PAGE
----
Is There A Morton’s Neuroma Test?

If you suffer from Morton’s neuroma (or think that you might), you might be wondering what tests are available to you. This article will tell you everything that you need to know, including more about your condition and how it’s treated.

What is Morton’s Neuroma?

Let’s start with the basics and define Morton’s neuroma. It’s a condition that impacts the ball of your feet typically between your third and fourth toes although it can impact your second and third toes.

It can be uncomfortable to stand because it can feel like you’re standing on a marble, pebble, or other small object. Obviously, you actually aren’t. Rather, what you’re feeling is a thickening of the tissue around a nerve near your toes.

If you’re a female, you’re ten times more likely to suffer from Morton’s neuroma than men. This is because women are much more likely to wear high heels and/or narrow shoes than men, which exacerbates Morton’s neuroma.

What are the Symptoms of Morton’s Neuroma?

Typically, how to check if you have Morton’s neuroma is to consider pain in your foot. Do you feel a burning, shooting, or stabbing pain? Do you feel like you’re stepping on something small that you just can’t seem to get rid of?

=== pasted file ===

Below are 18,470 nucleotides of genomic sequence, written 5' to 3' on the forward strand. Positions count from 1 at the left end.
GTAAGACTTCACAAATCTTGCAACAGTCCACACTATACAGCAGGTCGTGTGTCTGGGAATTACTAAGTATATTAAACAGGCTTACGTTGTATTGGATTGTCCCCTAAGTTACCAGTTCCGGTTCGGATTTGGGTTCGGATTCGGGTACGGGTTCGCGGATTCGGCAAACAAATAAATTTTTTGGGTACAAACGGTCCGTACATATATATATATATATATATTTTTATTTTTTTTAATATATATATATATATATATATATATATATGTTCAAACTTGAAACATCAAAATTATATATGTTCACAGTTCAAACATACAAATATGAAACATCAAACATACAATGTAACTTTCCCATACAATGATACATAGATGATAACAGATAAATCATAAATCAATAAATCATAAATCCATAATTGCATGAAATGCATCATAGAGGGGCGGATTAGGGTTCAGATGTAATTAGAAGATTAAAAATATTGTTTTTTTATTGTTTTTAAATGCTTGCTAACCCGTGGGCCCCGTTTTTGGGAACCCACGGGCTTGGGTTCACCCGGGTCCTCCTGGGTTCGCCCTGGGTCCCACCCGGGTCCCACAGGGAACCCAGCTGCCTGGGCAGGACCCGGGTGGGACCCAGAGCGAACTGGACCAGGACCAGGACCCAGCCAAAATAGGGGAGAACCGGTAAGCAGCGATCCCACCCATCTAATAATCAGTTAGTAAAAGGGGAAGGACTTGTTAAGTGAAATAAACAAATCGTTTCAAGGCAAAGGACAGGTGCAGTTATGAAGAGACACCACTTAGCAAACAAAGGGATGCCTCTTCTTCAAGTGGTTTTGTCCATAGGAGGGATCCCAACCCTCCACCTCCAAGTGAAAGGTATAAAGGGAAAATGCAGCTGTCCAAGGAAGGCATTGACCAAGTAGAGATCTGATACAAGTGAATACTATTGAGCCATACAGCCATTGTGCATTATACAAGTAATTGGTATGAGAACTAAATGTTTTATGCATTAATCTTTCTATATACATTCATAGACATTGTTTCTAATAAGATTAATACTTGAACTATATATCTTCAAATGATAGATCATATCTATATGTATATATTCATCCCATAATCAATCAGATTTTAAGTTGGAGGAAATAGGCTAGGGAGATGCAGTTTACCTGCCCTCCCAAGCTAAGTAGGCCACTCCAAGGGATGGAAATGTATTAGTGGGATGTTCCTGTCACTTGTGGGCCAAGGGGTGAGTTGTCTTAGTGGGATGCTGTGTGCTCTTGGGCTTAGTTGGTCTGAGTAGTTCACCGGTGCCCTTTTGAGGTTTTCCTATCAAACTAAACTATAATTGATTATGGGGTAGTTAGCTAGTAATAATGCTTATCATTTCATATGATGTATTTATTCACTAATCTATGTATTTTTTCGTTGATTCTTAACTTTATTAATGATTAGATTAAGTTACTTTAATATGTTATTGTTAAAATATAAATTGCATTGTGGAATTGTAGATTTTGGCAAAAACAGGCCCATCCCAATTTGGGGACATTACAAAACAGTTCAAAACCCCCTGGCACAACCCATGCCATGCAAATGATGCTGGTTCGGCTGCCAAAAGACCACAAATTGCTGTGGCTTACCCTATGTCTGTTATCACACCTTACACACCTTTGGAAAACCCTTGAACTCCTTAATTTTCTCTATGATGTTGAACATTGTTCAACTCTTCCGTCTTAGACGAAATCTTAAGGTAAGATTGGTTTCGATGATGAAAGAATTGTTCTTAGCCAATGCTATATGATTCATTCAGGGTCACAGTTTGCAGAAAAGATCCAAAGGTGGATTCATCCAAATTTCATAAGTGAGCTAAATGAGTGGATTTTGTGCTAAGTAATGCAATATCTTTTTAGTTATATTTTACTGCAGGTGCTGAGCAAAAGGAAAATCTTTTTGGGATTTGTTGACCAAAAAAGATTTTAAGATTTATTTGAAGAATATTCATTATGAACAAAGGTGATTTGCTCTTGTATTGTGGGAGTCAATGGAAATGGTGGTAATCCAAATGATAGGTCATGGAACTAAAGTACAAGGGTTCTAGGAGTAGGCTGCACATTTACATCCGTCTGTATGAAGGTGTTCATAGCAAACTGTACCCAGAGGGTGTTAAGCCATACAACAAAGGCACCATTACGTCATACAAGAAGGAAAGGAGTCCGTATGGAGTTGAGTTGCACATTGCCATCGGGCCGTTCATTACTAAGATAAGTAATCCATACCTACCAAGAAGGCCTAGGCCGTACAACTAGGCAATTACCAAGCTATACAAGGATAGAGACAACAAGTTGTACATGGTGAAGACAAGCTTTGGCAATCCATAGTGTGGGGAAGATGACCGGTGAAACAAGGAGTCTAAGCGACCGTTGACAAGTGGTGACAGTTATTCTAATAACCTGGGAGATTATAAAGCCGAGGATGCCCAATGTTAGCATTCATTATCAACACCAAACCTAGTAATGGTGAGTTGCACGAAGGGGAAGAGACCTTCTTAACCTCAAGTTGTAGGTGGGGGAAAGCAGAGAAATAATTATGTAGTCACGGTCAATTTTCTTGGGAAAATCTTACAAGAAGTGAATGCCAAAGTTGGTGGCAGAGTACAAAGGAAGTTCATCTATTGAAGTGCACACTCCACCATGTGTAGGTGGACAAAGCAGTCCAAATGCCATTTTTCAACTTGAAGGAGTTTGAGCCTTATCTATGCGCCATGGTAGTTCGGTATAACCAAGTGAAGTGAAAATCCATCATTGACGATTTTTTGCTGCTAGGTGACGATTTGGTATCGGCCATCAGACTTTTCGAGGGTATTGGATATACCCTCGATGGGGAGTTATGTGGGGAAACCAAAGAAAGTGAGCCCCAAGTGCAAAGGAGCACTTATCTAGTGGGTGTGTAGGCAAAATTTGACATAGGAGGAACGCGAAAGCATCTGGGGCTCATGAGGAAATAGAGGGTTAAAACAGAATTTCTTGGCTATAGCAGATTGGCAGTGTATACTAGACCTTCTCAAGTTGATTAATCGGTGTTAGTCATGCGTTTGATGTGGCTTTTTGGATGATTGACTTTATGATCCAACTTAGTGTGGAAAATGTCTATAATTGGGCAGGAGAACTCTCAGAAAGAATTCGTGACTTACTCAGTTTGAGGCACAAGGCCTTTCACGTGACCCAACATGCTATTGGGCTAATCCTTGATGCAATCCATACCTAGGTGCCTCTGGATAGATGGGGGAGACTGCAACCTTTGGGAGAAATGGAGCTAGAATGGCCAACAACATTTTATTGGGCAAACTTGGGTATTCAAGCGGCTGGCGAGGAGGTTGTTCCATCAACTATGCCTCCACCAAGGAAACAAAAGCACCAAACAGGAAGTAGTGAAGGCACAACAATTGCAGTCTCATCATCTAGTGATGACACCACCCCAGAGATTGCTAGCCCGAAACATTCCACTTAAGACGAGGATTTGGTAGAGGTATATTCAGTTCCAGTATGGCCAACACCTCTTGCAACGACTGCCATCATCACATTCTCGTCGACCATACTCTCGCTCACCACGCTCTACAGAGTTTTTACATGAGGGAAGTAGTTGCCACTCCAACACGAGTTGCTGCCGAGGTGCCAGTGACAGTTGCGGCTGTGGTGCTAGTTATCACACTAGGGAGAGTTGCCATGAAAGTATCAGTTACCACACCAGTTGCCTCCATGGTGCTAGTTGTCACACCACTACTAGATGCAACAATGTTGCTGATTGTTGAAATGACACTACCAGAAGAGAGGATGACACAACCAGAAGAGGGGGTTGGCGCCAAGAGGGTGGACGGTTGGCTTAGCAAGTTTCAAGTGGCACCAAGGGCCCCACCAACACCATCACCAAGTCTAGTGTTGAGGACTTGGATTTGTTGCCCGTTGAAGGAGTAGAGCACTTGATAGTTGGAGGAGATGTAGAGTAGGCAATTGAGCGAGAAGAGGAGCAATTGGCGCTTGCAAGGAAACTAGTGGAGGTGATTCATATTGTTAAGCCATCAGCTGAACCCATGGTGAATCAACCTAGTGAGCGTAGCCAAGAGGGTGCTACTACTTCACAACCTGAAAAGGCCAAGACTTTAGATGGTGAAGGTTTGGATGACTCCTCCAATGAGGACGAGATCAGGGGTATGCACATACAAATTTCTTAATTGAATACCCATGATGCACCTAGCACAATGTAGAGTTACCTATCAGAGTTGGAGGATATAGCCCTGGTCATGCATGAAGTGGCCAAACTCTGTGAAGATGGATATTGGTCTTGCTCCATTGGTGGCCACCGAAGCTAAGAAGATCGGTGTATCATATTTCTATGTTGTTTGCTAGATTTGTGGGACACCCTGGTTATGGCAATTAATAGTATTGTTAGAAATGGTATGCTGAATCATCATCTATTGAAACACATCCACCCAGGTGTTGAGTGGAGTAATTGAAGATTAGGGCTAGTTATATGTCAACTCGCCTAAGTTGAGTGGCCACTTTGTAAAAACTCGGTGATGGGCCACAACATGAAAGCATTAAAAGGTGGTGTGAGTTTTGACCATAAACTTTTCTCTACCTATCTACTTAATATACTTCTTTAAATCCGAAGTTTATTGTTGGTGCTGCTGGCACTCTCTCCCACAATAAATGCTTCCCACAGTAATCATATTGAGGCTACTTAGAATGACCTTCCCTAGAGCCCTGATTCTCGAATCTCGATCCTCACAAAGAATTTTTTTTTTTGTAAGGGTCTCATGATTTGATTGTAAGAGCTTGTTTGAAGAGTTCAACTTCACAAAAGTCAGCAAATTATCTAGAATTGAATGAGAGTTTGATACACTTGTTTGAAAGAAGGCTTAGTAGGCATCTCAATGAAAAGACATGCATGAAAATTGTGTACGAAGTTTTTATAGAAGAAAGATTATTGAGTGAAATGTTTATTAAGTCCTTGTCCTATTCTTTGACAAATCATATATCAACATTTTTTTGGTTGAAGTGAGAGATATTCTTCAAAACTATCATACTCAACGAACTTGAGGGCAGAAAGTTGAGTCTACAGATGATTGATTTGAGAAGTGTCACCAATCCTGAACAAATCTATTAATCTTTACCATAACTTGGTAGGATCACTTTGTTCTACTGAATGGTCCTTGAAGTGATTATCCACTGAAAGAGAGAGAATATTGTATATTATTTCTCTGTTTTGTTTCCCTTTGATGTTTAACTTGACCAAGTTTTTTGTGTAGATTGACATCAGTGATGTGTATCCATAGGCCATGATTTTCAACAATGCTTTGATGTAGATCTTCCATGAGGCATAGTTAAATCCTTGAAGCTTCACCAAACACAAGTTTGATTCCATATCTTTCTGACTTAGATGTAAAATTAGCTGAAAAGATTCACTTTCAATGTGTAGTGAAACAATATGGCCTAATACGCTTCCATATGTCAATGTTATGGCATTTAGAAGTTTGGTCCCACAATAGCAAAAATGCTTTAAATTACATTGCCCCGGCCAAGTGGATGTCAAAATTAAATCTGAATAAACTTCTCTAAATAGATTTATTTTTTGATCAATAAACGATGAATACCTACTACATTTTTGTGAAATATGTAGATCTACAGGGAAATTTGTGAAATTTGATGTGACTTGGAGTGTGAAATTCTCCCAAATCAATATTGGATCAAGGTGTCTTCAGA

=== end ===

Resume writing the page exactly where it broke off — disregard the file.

Does the pain radiate through your toes? Do your toes feel tingly or numb? Does the condition get worse when you’re wearing tight shoes or high heels? Is it more uncomfortable when you move your foot? Has it gotten worse?

If you answer “yes” to the majority (or all) of these questions, there’s a good possibility that you might be suffering from Morton’s neuroma. If you try to adjust by changing your shoes and icing your feet and it doesn’t get better, then you might need to be tested.

Is There a Test to Diagnose Morton’s Neuroma?

If you’ve tried to treat your Morton’s neuroma and it hasn’t gotten better in two weeks, it’s time to see a doctor. He or she will examine your foot to see if you have Morton’s neuroma and what treatment options are available to you.

Likely your doctor or clinician will press your foot to see if there is a tender spot. If you have identified a tender spot yourself, you might want to tell your doctor where it is. Your doctor may also see if there is “clicking” that occurs between your foot bones.

Your doctor may choose to do a simple thumb index finger squeeze test, which a study found has a 96% accuracy rate, for diagnosing Morton’s neuroma. 

Your doctor will place his or her index finger on top of your foot and his or her thumb underneath your foot and squeeze to see if there is pain. If there is, it’s considered a positive test result that you have Morton’s neuroma.

If your doctor suspects that you might have Morton’s neuroma, he or she might order additional imaging tests to confirm his or her suspicions. For example, you might have your foot X-rayed to ensure that it isn’t something else like a stress fracture.

Your doctor might also consider doing an MRI, or magnetic resonance imaging. While you can see tissue issues with an MRI, it’s very expensive and sometimes can show that people have Morton’s neuromas when they actually don’t.